I guess on a road bike with higher bars and those de rigeur on-topic brake cables poking up even higher, the front mount is pretty much off the table for non-gymnasts. I find it much easier to mount once the bike is rolling: Left foot in pedal, a couple of kicks with the right to get up to speed and hop over. I've done it that way so long I've forgot any other way. Of course it doesn't work on steeper uphills, so I just won't stop on them except in emergencies.
Kurt Sperry Bellingham, Washington USA.
2009/2/9 David Ross <email@example.com>:
> I guess I should have been paying attention a week ago when riding with E ric - I didn't see his over-the-bars mount. I think it's cool, too. I have been a right-leg-over-the-bars guy for years, sort of tossing the bike unde r the thigh as the leg swings up. But I've had to compromise since my right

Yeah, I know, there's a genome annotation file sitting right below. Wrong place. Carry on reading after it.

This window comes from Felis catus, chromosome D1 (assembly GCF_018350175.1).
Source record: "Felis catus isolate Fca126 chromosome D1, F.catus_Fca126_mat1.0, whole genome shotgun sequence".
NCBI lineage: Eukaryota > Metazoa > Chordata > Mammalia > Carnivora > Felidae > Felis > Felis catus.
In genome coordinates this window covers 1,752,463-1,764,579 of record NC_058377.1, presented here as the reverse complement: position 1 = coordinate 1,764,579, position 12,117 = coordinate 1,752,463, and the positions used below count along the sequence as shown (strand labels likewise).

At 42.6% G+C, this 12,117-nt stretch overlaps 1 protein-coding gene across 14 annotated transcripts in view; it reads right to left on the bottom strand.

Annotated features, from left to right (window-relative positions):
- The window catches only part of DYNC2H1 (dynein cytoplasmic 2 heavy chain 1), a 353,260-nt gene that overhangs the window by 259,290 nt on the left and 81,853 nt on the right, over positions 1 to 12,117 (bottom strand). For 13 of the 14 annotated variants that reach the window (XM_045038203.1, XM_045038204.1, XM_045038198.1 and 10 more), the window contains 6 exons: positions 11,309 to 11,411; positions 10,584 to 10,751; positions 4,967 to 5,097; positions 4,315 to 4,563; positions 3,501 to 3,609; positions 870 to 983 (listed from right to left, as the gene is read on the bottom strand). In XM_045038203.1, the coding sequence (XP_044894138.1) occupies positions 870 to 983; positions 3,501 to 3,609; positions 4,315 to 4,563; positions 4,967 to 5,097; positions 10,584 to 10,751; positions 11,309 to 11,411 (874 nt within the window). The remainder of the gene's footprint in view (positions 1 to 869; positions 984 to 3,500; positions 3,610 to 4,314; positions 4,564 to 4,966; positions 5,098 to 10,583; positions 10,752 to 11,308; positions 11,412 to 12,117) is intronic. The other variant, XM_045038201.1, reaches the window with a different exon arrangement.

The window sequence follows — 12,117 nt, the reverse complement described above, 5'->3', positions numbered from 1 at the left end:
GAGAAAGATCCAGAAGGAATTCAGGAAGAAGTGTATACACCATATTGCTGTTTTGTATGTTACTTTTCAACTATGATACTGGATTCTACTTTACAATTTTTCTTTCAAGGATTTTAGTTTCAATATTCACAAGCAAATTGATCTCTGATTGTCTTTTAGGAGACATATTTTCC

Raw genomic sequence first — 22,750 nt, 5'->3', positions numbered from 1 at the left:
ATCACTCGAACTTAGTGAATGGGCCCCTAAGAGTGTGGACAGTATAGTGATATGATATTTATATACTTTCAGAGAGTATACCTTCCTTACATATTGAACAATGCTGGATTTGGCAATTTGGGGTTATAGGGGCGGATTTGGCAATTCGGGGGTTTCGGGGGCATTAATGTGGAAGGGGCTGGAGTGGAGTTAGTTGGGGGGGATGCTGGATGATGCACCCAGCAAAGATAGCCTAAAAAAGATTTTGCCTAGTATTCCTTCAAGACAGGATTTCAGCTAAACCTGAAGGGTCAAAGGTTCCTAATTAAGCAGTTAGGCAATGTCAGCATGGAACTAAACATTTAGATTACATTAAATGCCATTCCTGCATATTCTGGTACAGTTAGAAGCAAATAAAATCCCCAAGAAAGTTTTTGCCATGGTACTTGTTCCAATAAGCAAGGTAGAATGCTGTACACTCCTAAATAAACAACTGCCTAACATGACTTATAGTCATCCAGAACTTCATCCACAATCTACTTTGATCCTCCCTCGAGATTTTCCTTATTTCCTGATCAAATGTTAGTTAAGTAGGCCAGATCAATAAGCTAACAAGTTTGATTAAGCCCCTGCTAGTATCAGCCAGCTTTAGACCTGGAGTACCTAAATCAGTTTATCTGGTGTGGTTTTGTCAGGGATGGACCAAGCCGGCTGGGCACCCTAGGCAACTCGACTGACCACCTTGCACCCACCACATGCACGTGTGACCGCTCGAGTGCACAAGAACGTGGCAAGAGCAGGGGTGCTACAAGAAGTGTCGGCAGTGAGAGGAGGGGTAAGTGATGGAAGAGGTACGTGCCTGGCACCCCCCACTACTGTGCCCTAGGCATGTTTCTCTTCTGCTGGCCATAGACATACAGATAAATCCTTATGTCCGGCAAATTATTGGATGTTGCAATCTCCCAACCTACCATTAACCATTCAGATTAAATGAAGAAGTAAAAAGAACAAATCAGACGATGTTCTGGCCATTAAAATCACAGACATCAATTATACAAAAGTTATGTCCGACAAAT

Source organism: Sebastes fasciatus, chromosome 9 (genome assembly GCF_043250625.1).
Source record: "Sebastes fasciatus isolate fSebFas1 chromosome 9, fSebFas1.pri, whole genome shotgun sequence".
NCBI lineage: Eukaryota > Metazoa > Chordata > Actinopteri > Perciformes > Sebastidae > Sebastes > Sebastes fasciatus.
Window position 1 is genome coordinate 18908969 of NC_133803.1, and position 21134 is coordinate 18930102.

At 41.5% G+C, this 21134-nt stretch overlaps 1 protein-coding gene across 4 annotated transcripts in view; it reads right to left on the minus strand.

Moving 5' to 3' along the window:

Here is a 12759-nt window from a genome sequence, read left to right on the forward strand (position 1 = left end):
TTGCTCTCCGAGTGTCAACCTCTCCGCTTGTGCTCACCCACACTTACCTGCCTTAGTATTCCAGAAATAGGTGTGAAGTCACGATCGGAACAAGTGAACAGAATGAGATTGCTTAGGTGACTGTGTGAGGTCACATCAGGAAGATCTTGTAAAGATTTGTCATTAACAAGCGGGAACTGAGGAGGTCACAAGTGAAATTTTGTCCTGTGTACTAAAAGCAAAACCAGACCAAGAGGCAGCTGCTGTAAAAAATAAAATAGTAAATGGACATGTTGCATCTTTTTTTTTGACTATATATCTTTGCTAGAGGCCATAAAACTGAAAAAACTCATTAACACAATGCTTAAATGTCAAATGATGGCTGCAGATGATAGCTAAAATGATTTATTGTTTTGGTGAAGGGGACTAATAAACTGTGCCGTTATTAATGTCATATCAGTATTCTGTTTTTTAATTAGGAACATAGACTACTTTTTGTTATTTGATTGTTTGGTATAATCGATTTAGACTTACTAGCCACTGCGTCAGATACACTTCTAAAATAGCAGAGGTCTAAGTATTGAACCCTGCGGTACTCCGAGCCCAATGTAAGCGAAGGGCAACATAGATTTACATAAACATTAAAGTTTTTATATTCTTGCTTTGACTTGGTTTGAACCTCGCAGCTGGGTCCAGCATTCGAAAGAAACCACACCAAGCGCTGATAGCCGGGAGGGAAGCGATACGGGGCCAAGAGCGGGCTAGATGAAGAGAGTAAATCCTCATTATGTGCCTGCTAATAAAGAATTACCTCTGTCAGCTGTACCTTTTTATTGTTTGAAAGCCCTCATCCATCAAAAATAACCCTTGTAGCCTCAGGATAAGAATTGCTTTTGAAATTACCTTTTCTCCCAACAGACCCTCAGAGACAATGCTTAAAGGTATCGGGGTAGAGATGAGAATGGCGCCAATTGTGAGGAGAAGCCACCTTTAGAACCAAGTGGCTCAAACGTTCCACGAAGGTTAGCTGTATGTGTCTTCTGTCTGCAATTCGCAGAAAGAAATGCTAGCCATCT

hip resurfacing (good Birmingham steel, baby - none of that modern Ti, cer amic or plastic for me!).
> Until this weekend I've had to sort of lean the bike toward my left side,
gingerly slide my left leg over the top bar and then pull the bike up. Wit h intensive physical therapy I have now graduated to swinging my right leg (oh so carefully) up over the back of the saddle while I lean forward at a precarious angle. I'm tempted to try a cyclocross mount, but the problem is
that once you begin that move you're fully committed, and I don't want to take the chance of not making it, especially on a group ride. I figure with
another month or so of therapy (stretching, strength work) I'll be back to
my old, dashing style. But like Eric, mostly what it has gotten me is funn y looks. Sort of like when people used to smoke cigarettes, and a couple gu ys I knew did that between-their-thumb-and-index-finger think in order to l ook all Euro.
> Dave Ross
> doing my stretching exercises and email at the same time in
> Portola Valley, California, USA